Shaking up Murphy’s Law
When it comes to doing the right thing, those who reside in the Ivory Tower at 76 Lou Groza Blvd. have failed miserably to do just that in the last decade and a half.
It’s as though Murphy’s Law hovers above that building and shows absolutely no signs of leaving.
But the club’s hierarchy finally did something right last week. Johnny Manziel’s Pro Day workout in College Station, Texas, was attended by the front offices of every National Football League except the Browns and Chicago Bears.
The Bears already have their franchise quarterback in Jay Cutler and their absence was not totally unexpected. The Browns, on the other hand, are in the market for a quarterback.
Pundits wondered out loud just what were the Browns thinking. They need a quarterback and Manziel is certainly considered by many of those draft analysts to be a certifiable candidate to be selected early.
Why weren’t the Browns there? Why weren’t they at Derek Carr’s Pro Day? And why didn’t they attend the Pro Days of Blake Bortles and Teddy Bridgewater? What in the world is going on in Cleveland?
Common sense has finally arrived in Berea; that’s what is going on. And it’s about time.
Good for the Browns. Rather than waste time watching Manziel being put through his paces in a workout orchestrated by a quarterback guru, General Manager Ray Farmer and coach Mike Pettine stayed home to address more important things.
Not to worry. They’ll get their crack at Manziel one-on-one sometime between now and the May 8-10 college football draft. They’ll bring him into Berea, get extremely up close and personal with him and, at the same time, work him out using their own choreography.
Same with Bortles, Bridgewater and Carr (Carr’s is today in Cleveland) and other quarterbacks who interest them. By the time Farmer, Pettine and offensive coordinator Kyle Shanahan are through with these quarterbacks, they’ll have a much better idea of just how they’ll approach the draft.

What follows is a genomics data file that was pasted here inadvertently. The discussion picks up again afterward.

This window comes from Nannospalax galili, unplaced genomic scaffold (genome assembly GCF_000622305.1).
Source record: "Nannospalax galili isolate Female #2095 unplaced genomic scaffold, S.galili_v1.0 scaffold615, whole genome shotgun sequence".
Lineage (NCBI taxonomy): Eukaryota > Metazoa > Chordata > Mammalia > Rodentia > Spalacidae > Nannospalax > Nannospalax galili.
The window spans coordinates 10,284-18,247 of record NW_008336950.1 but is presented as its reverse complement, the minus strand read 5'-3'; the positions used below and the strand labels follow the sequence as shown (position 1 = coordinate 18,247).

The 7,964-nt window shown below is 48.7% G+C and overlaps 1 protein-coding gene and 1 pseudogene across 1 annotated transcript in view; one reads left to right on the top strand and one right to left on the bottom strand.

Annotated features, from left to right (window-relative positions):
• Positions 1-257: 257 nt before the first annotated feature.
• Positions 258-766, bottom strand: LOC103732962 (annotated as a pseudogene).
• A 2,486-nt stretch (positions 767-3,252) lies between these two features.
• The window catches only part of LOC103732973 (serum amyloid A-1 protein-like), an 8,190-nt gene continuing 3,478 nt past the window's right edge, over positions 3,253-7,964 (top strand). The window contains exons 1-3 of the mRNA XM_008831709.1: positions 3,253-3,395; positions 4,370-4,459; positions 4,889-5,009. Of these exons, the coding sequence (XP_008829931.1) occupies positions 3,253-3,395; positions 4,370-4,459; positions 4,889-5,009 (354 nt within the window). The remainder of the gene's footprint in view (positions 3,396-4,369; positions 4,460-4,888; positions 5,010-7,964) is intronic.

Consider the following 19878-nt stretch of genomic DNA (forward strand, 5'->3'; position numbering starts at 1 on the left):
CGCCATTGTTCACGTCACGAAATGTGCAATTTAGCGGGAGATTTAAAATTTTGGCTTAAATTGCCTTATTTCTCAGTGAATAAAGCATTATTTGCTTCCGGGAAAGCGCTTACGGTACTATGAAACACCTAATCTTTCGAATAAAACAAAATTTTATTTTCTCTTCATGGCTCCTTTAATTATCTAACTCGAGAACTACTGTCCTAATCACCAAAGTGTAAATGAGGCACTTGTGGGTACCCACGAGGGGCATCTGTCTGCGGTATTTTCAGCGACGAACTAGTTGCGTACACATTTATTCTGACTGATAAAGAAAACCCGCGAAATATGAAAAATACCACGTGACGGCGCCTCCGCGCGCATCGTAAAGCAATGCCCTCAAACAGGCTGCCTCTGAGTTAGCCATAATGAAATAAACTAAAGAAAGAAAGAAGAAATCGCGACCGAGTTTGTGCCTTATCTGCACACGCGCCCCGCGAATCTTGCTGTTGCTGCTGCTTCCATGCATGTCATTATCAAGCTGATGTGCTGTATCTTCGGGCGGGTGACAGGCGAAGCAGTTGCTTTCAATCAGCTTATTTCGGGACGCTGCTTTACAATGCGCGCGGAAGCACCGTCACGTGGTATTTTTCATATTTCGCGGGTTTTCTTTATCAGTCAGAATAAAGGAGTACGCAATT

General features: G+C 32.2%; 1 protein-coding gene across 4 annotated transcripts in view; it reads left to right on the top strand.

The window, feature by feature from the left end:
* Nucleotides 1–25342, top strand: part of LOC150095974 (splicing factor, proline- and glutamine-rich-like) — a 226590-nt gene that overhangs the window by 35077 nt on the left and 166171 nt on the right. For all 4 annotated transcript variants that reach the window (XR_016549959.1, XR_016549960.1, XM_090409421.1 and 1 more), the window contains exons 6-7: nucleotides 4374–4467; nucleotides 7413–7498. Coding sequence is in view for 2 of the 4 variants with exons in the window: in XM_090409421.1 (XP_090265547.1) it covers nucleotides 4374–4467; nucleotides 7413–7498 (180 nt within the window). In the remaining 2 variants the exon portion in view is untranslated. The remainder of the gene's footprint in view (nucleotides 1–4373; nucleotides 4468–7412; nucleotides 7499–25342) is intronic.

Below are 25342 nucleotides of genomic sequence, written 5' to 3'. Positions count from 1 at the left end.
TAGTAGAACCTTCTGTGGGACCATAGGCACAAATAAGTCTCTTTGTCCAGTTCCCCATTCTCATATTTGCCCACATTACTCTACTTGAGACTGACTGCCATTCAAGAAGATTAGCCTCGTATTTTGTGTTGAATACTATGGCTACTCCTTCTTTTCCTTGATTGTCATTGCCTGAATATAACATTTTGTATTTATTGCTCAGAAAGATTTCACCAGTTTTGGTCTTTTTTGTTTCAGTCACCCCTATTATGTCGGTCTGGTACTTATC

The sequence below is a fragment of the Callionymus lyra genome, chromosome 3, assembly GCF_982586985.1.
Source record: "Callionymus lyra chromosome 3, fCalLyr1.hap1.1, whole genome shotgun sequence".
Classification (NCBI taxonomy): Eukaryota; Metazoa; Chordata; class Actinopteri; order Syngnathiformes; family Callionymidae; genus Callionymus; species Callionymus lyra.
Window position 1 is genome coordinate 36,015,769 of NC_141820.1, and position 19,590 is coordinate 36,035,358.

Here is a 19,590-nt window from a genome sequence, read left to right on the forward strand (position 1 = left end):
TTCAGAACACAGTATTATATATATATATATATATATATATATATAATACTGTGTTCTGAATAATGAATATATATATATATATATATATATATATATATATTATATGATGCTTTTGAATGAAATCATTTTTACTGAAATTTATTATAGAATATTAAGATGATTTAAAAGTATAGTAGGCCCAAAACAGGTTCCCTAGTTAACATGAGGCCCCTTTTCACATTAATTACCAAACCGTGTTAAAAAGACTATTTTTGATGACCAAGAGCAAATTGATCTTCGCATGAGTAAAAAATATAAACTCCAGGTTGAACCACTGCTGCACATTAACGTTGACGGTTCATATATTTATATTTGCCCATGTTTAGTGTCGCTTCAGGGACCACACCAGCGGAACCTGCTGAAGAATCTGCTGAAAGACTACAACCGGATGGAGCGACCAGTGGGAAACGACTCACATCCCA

Watching Manziel go through his paces for everyone else in College Station proved nothing. If NFL teams don’t know by now just how much of an impact Manziel will make on the league, shame on them.
Hundreds of miles of game tape of the 2012 Heisman Trophy winner is ample evidence of just what you’re going to get if you step up and write his name on a card when Commissioner Roger Goodell puts your team on the clock.
About the only thing the mercurial Manziel showed in his workout that had not been seen previously was his ability to take the snap while lined up under center. Other than that, it was your regular dog and pony show.
Pro football teams have a tendency to overanalyze players, anyway, at this time of the season rather than rely on game tape. And the relatively useless Indianapolis combine in February just adds to the overanalyzing.
So when Manziel and his buddies show up in Berea and undergo much more personal scrutiny, that’s when we’ll get a much better idea of what the Browns think. That, of course, is if they choose to be transparent.
But don’t count on that. At least not yet. After all, making the right moves requires small steps. At least this is a start.